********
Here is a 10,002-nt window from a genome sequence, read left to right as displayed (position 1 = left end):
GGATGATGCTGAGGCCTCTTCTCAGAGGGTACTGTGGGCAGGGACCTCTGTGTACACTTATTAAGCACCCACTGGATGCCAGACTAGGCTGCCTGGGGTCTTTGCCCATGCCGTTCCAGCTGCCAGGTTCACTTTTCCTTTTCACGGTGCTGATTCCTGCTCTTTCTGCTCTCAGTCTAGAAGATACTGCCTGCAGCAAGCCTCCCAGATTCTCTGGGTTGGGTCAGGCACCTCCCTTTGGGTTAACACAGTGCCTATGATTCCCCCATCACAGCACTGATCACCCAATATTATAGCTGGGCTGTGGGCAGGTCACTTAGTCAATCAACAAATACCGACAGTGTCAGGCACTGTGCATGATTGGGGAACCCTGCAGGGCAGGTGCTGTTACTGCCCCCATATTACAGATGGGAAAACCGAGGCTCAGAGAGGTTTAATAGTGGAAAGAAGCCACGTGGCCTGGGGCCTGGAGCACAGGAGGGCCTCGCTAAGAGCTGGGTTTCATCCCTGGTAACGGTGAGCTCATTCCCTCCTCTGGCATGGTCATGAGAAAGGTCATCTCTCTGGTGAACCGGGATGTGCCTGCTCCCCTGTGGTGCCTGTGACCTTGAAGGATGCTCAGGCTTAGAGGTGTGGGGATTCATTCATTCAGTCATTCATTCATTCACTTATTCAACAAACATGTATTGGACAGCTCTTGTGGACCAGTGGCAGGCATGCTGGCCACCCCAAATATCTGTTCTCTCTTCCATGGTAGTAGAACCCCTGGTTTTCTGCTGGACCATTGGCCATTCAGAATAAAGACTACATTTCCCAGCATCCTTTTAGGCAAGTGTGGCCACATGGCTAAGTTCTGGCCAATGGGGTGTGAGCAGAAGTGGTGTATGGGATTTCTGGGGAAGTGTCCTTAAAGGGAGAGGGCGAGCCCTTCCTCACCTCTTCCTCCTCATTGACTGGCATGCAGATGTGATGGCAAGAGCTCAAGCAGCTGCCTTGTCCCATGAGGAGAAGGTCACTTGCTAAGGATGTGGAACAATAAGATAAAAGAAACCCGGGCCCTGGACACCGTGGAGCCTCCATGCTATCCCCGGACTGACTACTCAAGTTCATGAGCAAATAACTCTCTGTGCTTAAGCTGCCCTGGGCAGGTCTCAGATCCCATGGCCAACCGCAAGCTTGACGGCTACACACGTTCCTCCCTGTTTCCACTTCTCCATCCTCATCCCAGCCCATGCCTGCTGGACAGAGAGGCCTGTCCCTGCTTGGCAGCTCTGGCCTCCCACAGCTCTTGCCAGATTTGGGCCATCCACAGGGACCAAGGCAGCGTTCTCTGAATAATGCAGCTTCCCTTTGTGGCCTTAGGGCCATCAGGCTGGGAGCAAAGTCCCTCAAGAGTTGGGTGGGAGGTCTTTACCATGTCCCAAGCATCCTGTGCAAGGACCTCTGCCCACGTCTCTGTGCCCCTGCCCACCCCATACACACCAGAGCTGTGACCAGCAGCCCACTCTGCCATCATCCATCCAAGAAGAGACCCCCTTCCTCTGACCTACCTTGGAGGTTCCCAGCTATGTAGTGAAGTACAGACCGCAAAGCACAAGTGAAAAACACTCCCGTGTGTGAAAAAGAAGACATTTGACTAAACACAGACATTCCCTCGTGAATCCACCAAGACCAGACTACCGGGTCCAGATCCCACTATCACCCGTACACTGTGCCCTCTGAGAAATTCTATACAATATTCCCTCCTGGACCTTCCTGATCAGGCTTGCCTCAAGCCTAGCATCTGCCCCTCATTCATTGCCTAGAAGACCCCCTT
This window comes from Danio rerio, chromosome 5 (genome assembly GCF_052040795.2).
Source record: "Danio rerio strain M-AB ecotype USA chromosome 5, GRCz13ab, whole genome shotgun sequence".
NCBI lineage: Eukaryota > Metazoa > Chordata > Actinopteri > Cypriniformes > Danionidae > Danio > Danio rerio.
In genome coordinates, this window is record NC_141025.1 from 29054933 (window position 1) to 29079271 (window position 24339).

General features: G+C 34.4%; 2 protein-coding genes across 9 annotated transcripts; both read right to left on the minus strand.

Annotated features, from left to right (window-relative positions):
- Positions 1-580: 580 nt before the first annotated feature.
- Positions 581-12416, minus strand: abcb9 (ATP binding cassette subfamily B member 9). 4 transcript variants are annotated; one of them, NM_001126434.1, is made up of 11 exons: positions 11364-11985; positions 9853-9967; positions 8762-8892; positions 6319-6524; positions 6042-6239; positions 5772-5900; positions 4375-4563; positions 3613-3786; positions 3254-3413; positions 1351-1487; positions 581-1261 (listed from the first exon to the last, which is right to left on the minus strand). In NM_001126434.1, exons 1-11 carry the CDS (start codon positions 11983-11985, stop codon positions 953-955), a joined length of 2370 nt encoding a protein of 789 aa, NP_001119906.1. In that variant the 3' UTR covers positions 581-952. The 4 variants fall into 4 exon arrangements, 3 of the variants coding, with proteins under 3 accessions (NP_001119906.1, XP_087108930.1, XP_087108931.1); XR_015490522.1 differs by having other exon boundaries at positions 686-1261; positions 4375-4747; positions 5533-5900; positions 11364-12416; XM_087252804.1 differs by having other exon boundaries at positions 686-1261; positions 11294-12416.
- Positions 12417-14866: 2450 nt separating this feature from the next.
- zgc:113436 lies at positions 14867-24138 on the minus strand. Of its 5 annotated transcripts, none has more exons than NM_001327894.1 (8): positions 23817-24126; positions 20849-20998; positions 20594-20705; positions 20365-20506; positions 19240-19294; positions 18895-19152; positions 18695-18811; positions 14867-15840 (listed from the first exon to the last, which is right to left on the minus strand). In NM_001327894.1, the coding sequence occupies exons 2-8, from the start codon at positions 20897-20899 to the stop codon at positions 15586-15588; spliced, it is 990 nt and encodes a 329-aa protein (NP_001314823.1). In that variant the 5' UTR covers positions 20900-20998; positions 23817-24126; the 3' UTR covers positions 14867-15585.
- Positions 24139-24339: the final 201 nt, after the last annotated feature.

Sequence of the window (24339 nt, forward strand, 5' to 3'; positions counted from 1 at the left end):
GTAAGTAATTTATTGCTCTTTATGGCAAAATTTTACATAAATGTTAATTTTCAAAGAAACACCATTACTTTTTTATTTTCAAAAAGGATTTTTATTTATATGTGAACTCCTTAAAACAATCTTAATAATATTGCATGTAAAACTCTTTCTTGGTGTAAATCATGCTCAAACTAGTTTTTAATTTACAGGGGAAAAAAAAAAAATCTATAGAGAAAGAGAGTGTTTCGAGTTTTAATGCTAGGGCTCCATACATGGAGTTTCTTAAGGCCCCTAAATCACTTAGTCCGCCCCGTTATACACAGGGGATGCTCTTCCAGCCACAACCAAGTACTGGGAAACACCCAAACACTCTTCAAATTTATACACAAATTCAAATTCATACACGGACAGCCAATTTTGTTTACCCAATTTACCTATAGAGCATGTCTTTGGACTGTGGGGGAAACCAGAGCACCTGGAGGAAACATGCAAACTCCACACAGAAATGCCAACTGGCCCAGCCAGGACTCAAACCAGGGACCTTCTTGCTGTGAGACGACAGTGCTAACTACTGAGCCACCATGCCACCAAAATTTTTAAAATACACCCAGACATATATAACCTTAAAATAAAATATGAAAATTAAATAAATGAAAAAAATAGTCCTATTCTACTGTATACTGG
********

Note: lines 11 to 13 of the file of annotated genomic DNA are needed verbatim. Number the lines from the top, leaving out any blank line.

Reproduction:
- Positions 12417-14866: 2450 nt separating this feature from the next.
- zgc:113436 lies at positions 14867-24138 on the minus strand. Of its 5 annotated transcripts, none has more exons than NM_001327894.1 (8): positions 23817-24126; positions 20849-20998; positions 20594-20705; positions 20365-20506; positions 19240-19294; positions 18895-19152; positions 18695-18811; positions 14867-15840 (listed from the first exon to the last, which is right to left on the minus strand). In NM_001327894.1, the coding sequence occupies exons 2-8, from the start codon at positions 20897-20899 to the stop codon at positions 15586-15588; spliced, it is 990 nt and encodes a 329-aa protein (NP_001314823.1). In that variant the 5' UTR covers positions 20900-20998; positions 23817-24126; the 3' UTR covers positions 14867-15585.
- Positions 24139-24339: the final 201 nt, after the last annotated feature.